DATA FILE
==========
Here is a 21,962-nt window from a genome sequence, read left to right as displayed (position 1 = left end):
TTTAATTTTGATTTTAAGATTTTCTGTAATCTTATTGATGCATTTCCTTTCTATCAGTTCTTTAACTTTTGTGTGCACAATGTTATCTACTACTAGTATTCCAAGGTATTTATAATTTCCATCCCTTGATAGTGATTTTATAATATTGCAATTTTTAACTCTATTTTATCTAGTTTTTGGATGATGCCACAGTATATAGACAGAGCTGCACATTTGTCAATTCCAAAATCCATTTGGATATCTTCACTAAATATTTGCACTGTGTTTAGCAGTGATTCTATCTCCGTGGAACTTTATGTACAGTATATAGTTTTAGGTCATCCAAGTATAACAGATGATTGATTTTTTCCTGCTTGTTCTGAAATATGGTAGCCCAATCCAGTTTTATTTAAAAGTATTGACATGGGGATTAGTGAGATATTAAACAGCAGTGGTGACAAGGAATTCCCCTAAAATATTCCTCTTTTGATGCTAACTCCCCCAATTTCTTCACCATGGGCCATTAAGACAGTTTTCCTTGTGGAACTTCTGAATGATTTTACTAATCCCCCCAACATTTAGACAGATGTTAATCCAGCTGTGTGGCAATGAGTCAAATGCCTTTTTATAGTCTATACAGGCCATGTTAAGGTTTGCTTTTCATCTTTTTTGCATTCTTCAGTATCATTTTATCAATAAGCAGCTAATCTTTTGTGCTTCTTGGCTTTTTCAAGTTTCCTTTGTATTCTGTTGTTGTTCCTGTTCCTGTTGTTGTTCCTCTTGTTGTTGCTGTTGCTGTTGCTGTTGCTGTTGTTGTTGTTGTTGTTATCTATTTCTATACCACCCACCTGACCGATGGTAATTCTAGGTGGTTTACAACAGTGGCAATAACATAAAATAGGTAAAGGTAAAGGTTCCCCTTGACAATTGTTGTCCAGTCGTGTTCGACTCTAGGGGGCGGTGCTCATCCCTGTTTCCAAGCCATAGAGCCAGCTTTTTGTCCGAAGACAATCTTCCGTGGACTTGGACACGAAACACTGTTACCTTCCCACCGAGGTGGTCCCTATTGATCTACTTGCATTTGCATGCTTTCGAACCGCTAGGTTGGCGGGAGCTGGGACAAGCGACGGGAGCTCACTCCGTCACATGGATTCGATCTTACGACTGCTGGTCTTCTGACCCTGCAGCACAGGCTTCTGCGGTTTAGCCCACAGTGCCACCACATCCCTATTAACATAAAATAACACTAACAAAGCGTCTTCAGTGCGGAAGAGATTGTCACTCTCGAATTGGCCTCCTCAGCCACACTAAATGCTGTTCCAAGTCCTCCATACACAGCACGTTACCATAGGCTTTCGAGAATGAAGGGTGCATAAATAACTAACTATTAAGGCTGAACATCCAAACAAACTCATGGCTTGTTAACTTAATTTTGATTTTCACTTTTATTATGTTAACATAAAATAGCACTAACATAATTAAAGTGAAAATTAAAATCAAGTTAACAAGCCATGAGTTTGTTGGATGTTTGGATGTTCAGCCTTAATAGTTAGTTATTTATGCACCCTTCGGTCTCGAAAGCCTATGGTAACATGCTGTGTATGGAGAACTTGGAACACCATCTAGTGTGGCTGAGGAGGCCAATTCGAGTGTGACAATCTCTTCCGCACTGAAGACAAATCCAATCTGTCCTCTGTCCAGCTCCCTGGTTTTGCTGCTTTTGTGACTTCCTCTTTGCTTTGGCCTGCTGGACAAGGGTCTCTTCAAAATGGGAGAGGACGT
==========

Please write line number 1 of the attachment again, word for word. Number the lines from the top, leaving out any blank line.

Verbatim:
Here is a 21,962-nt window from a genome sequence, read left to right as displayed (position 1 = left end):